Warren County election officials Kim Ross (left) and Connie Service open up absentee and affidavit ballots Wednesday Nov. 13 to determine the winner of the race for Thurman town supervisor. On election night, Nov. 5, Present Supervisor Evelyn Wood had a 23-vote advantage over former supervisor John Haskell.
Town Supervisor Evelyn Wood’s comeback victory to win re-election was confirmed Wednesday as a count of votes on absentee and affidavit ballots barely narrowed Wood’s 23-vote advantage she held on Election Day’s machine-vote tally.
The final but unofficial vote count released Monday at about noon by the Warren County Board of elections was 277 votes for Evelyn Wood, and 255 for John Haskell.
Although she is a member of the Republican party, Wood had lost the G.O.P. ballot line by a greater than 2-1 margin to Haskell in the September primary election.
Although she had earned a reputation as a hard worker and a successful manager of local government, she sparked strong opposition among members and friends of the Thurman emergency squad.
At issue was Wood and the town board had voted not to spend tax dollars on supporting the squad because of its questionable finances and lack of advanced life support certification.
She also voted to stop municipal trash pickup — rare for a rural town — based on looming costs for a replacing an aging garbage truck and the eveer-increasing transportation costs. She and the board also opposed the principle of landowners — many who generated no trash — subsidizing other citizens’ trash pickup costs through their property taxes.
Wood had been praised regionally for her round-the-clock work in recovering from the devastating 2011 floods, straightened out long-standing problems with town finances. Also she gained praise and fame for launching a nationally renowned effort to connect Thurman citizens to the Internet via innovative “white space” wireless technology. She also brought a record amount of grant funding into town during her several years in office.
But a substantial number of people opposed her re-election because of the changes she made. Some residents were resentful, despite the fact that the changes kept their taxes in check.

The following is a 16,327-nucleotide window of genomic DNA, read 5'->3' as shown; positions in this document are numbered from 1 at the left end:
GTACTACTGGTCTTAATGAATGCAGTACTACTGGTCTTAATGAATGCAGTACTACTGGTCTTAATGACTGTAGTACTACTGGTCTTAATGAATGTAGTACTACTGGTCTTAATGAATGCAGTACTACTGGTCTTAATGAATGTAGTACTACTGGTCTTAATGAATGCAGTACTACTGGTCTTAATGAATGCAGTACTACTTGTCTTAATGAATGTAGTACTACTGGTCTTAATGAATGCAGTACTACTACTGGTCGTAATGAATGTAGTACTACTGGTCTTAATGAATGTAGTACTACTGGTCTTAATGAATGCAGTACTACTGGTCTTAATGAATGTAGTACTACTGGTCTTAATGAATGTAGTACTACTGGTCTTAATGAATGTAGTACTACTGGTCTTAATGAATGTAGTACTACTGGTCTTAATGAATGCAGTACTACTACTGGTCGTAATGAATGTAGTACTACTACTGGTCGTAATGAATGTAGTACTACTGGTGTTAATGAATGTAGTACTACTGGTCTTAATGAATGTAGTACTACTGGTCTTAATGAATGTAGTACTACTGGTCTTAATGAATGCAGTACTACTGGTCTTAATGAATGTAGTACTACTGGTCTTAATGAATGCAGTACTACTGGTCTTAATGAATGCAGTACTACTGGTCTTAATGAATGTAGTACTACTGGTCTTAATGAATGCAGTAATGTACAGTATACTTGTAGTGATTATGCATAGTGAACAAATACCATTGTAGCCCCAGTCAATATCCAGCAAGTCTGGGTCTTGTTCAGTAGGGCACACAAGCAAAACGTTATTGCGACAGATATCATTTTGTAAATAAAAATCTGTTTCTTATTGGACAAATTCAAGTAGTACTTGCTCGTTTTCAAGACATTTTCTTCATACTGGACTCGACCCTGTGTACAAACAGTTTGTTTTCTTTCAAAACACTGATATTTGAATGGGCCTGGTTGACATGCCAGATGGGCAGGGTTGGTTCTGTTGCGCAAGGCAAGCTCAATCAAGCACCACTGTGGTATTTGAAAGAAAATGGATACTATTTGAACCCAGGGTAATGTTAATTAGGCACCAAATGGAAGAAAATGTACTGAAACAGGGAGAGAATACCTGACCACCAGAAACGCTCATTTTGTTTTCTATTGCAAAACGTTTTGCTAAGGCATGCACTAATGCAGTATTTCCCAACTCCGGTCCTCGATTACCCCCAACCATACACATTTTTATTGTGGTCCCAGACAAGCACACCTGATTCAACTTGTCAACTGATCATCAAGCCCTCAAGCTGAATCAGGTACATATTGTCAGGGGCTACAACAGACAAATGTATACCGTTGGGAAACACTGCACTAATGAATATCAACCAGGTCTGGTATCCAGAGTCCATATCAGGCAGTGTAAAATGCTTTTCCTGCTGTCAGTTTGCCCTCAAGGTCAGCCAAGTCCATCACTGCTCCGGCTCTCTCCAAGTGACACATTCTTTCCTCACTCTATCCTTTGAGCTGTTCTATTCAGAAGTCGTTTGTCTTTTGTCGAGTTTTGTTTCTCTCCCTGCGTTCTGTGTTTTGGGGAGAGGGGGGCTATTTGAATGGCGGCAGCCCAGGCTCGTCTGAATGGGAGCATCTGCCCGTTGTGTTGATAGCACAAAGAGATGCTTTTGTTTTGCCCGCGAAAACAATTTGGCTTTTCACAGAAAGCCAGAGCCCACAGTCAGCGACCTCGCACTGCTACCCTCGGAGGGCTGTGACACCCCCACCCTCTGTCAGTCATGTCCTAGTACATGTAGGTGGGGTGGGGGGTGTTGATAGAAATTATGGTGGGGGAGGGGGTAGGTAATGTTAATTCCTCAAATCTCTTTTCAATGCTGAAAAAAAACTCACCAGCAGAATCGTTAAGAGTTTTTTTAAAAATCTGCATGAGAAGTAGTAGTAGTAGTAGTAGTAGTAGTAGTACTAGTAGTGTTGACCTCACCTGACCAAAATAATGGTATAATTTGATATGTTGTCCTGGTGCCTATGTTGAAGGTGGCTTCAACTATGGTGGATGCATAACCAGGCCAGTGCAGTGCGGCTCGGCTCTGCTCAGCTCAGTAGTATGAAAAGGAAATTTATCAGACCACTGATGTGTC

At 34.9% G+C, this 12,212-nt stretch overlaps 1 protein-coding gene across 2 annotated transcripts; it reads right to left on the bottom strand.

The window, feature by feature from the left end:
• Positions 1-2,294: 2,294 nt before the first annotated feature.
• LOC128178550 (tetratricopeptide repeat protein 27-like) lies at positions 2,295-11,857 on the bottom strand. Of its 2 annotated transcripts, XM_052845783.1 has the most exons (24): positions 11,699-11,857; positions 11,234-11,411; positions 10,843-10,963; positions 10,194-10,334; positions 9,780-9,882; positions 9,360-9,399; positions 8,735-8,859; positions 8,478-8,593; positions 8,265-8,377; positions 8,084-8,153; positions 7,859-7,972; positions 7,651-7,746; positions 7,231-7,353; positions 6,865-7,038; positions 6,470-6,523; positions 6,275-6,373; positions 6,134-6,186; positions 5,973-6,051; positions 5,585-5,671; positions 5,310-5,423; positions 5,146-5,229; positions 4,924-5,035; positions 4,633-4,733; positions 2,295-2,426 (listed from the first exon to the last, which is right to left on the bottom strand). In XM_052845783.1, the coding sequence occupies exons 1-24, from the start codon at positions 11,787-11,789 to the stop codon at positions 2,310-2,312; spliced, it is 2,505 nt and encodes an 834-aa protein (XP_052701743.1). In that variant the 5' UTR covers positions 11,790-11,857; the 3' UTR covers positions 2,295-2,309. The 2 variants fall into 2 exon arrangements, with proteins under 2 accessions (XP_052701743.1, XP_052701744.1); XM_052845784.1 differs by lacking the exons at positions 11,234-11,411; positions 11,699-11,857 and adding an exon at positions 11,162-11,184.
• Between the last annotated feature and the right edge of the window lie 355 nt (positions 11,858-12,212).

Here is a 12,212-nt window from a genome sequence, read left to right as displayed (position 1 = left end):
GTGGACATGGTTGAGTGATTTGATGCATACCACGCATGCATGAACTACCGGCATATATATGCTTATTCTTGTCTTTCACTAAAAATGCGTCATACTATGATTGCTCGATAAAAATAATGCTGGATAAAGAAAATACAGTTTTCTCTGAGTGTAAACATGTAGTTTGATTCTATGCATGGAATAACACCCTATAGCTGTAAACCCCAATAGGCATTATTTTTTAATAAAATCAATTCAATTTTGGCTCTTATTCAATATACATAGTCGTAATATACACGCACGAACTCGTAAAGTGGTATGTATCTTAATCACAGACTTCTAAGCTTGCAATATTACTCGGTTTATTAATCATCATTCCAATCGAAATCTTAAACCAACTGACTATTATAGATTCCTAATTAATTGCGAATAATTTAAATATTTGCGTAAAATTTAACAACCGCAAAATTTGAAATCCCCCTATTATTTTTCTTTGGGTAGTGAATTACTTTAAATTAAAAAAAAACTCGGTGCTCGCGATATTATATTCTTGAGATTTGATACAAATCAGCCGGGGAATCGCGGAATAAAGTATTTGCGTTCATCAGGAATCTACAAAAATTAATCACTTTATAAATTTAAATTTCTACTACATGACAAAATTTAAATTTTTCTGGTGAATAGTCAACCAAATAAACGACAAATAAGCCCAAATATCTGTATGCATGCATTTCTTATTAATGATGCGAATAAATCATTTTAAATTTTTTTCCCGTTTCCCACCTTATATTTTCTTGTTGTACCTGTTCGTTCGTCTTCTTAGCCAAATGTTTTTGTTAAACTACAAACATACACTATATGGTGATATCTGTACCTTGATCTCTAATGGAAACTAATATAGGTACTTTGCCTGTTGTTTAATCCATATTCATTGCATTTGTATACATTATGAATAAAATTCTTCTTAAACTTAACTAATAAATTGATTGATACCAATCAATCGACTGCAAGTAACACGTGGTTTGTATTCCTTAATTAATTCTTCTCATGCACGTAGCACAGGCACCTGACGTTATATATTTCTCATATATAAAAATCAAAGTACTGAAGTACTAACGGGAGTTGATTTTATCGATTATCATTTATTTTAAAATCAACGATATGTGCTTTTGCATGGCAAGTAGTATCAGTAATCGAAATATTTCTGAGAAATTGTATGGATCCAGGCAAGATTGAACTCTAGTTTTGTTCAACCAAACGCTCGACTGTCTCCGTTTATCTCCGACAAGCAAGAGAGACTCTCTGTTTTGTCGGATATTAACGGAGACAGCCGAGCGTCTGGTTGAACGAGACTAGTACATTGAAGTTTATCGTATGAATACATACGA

But after being trounced in the Primary, citizens rallied to her support, and the result was a hard-fought campaign, resulting in a remarkable comeback victory.
Democrats were important to her victory as well as those voting on the lines reserved for Conservative and Independence parties.
Town Democratic party Chairman Andy Templeton said that he was pleased with the fact that 170 voters chose Wood on the Democratic ballot line, although there are only 158 registered Democrats in Thurman, compared with 409 or so for the Republicans.
“I’m thrilled,” he said, noting this election cycle might help resurrect the local Democratic party, which has been all but dormant in recent decades. “This is probably historic.”
The turbulence in politics this year apparently isn’t lost on Wood. After the paper ballots were counted, she said that her next objective would be to create unity.
“This has been a very polarizing election, and we’ll be working to bring the community back together again,” she said.
Wood added that she’s open to ideas that local residents have suggested this year, like restoring youth programs and encouraging the development of town-sponsored family activities.
“I’ve heard a lot of input from citizens about what programs they’d like to see in town — We’ll be evaluating the ideas to determine what’s feasible and we’ll be moving forward from there,” she said. “It’s a relief to get this election behind us and get back to work.”
Wednesday’s count also provided a final unofficial tally for two Thurman Town Board seats.
The paper-ballot count tallied the write-in votes for Kathy Templeton, (an Adirondack Journal correspondent) at 105, nowhere near enough to topple either of the two candidates on the ballot, Daniel E. Smith and Michael Eddy, who received 347 and 299 respectively in the adjusted Nov. 13 count.
Attending the session during which the paper ballots were tallied, Kathy Templeton said she was happy with the results. She had launched her write-in effort just several days before the election.
She said that she was primarily pleased that Thurman citizens were taking their civic duty seriously. She said that with 529 voters participating in the Nov. 5 election with only 600+ eligible in town, Thurman residents were making a point that was hard to ignore.
“I was really happy with the local turnout,” she said. “It showed New York State that Thurman votes!”